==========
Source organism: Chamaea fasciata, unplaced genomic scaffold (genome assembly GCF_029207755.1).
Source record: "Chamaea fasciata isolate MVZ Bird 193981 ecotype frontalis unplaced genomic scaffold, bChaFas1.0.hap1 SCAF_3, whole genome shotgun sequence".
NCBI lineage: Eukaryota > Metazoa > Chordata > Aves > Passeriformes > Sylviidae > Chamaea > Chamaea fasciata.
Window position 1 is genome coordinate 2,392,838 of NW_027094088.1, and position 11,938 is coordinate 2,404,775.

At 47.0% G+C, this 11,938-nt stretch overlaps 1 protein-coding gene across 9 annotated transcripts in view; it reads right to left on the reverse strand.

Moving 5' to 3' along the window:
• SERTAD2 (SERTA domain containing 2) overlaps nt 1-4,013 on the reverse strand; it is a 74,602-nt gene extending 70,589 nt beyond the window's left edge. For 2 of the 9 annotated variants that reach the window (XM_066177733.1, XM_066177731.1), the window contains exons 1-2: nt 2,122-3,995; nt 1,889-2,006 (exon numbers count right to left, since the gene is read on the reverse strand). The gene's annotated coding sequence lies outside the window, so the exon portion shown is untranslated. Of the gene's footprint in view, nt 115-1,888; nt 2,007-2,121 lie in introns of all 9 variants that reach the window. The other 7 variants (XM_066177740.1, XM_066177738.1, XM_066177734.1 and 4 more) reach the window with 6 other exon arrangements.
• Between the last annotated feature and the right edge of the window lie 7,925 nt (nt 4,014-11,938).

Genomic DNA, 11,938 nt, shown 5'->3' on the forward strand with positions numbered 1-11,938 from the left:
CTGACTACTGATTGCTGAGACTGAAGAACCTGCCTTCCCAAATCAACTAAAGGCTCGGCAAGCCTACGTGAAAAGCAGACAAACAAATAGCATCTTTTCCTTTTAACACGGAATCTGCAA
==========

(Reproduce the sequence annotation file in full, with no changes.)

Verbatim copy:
Source organism: Chamaea fasciata, unplaced genomic scaffold (genome assembly GCF_029207755.1).
Source record: "Chamaea fasciata isolate MVZ Bird 193981 ecotype frontalis unplaced genomic scaffold, bChaFas1.0.hap1 SCAF_3, whole genome shotgun sequence".
NCBI lineage: Eukaryota > Metazoa > Chordata > Aves > Passeriformes > Sylviidae > Chamaea > Chamaea fasciata.
Window position 1 is genome coordinate 2,392,838 of NW_027094088.1, and position 11,938 is coordinate 2,404,775.

At 47.0% G+C, this 11,938-nt stretch overlaps 1 protein-coding gene across 9 annotated transcripts in view; it reads right to left on the reverse strand.

Moving 5' to 3' along the window:
• SERTAD2 (SERTA domain containing 2) overlaps nt 1-4,013 on the reverse strand; it is a 74,602-nt gene extending 70,589 nt beyond the window's left edge. For 2 of the 9 annotated variants that reach the window (XM_066177733.1, XM_066177731.1), the window contains exons 1-2: nt 2,122-3,995; nt 1,889-2,006 (exon numbers count right to left, since the gene is read on the reverse strand). The gene's annotated coding sequence lies outside the window, so the exon portion shown is untranslated. Of the gene's footprint in view, nt 115-1,888; nt 2,007-2,121 lie in introns of all 9 variants that reach the window. The other 7 variants (XM_066177740.1, XM_066177738.1, XM_066177734.1 and 4 more) reach the window with 6 other exon arrangements.
• Between the last annotated feature and the right edge of the window lie 7,925 nt (nt 4,014-11,938).

Genomic DNA, 11,938 nt, shown 5'->3' on the forward strand with positions numbered 1-11,938 from the left:
CTGACTACTGATTGCTGAGACTGAAGAACCTGCCTTCCCAAATCAACTAAAGGCTCGGCAAGCCTACGTGAAAAGCAGACAAACAAATAGCATCTTTTCCTTTTAACACGGAATCTGCAA